In the wake of the New Left’s demise, it has become fashionable to discuss the general mood of ‘apoliticism’ among youth – the sociologists have attributed this to a sudden upsurge of ‘introspection,’ while the last remnants of the Movement decry it as ‘apathetic.’ The fact that many have become disillusioned with the manipulative practice of the Left, however, does not mean that American capitalism has achieved any kind of final victory. While the relics of the New Left are reduced to applauding prison rebellions from the sidelines, the real discontent which resulted in the revolt of American youth remains. The New Left was a false start in the process of genuine revolution; if the rise and fall of the Movement has shown that a true opposition to capitalism cannot be partial or limited in scope, the commodity spectacle, which invades the whole life, can only be answered by total revolt.
A desire to change everything in this world is what separates us from the feeble reformers of the Left. It is the subjective experience of alienation, and not any external force or issue, which forms the basis of a truly revolutionary opposition to capitalism. The refusal of the constraints imposed by the spectacle does not stem from a need to right any particular wrong, but from a recognition of the absolute impoverishment of life in bourgeois society. Any practical rejection of sacrifice and hierarchy must necessarily be made over the ruins of the New Left. Our critique of the New Left is a critique of all spectacular revolt and constitutes the premise for the formation of an authentic revolutionary movement in the United States. While the death of the Movement has revealed the true nature of false opposition, it is still necessary to show how its errors can be avoided, since any movement which proclaims itself to be ‘radical’ but speaks in the language of Power only stands in the way of the development of a true radicalism.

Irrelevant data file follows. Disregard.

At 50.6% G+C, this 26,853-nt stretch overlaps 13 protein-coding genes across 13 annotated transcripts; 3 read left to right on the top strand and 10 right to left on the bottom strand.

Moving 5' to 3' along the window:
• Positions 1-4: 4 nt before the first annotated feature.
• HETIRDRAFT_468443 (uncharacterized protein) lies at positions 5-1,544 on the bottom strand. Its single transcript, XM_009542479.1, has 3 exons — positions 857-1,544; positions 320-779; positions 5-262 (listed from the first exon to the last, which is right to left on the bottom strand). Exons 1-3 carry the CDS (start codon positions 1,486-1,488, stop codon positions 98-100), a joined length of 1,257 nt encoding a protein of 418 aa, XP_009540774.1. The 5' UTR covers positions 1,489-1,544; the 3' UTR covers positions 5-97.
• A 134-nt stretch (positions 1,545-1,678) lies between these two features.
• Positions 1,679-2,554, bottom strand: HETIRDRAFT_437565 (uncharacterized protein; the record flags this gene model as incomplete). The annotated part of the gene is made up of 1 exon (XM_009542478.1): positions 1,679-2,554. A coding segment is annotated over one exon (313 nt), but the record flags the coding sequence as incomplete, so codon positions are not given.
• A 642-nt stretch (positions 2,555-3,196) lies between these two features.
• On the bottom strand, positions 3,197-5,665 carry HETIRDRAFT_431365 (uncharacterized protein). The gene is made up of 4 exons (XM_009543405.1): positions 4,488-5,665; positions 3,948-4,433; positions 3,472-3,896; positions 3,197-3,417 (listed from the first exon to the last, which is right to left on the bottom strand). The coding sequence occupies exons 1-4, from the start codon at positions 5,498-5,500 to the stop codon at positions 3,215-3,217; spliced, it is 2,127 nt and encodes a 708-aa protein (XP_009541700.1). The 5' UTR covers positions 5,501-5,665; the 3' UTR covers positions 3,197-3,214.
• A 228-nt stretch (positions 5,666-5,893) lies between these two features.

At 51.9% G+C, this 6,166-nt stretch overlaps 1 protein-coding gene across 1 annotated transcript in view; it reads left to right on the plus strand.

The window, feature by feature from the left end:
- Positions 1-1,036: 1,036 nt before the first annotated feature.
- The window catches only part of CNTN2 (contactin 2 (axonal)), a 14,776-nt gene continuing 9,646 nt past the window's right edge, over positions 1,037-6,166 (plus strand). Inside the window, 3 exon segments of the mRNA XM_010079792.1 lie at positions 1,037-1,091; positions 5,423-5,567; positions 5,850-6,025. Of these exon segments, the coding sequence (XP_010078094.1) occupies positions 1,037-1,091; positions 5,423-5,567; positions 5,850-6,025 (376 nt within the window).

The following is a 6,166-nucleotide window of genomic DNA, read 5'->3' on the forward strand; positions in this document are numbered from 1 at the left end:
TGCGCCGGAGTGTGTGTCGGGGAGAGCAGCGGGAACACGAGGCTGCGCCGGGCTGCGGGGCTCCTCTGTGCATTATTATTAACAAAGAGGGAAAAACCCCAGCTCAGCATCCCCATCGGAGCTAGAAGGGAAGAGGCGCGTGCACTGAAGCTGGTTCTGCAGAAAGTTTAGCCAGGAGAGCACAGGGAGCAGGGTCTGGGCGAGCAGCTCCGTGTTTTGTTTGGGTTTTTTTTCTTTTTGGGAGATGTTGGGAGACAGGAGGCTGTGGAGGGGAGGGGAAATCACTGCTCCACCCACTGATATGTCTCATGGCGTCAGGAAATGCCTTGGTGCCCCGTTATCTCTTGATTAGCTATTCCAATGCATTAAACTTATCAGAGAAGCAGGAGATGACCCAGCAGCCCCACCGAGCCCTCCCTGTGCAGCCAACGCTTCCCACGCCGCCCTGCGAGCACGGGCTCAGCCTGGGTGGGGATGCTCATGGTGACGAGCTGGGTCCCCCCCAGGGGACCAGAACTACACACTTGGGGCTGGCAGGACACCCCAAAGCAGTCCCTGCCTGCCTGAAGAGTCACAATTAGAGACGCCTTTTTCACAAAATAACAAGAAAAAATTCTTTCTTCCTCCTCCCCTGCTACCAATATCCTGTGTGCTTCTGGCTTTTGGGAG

In our theory and practice, we present ourselves as a group which has opposed the reactionary New Left. An identical opposition has been implicit in the general contempt for the Movement which exists among its former constituents. The alternative to the New Left, however, does not lie in aimless nihilism or in a simple rejection of revolt in favor of passivity. While rejecting quantitative change, we do not mean to ‘wait’ for radical activity to occur: the development of a revolutionary situation in the US requires a practice equal to our theoretical critique. The society that the New Left set out to change is still in power, but capitalism has not succeeded in destroying all opposition to it – the spectacle continues to produce the forces of its possible negation, and from now on, no one can have any illusions as to the meaning of real change – revolution begins when people speak for themselves and seize control over everything affecting their lives. If anything, the ‘youth revolt’ has shown that no one is really young in this society; there are only varying degrees of age. The destruction of the old world and the reaffirmation of youth begins when people challenge everything openly; instead of allowing itself to be defined by capitalism’s rules, the revolutionary movement must define itself as the complete negation of existing society through the positive construction of a qualitatively new social order.
The individual, lost in the alienation of society and the counter-alienation of the New Left, must form the starting point for real socialism. Throughout its brief existence, the Movement offered nothing more than a vision of sacrifice on behalf of an external cause – its fate proved once again that revolution is not a duty – it is pleasurable or it is nothing. Revolt always begins with the individual, whenever he refuses to submit to the mindless routine to which he is subjected daily, and he must take himself and his desires seriously if this revolt is to be extended. Individual subjectivity is the means and the end towards the development of collective revolutionary activity. The ‘individualism’ that capitalism prides itself on having achieved is merely the alienated subjection of the individual; self-management implies the creation of a collectivity where individuals find the possibility for their self-realization in the freedom of others, where they affirm themselves as subjects in a world which they have made their own.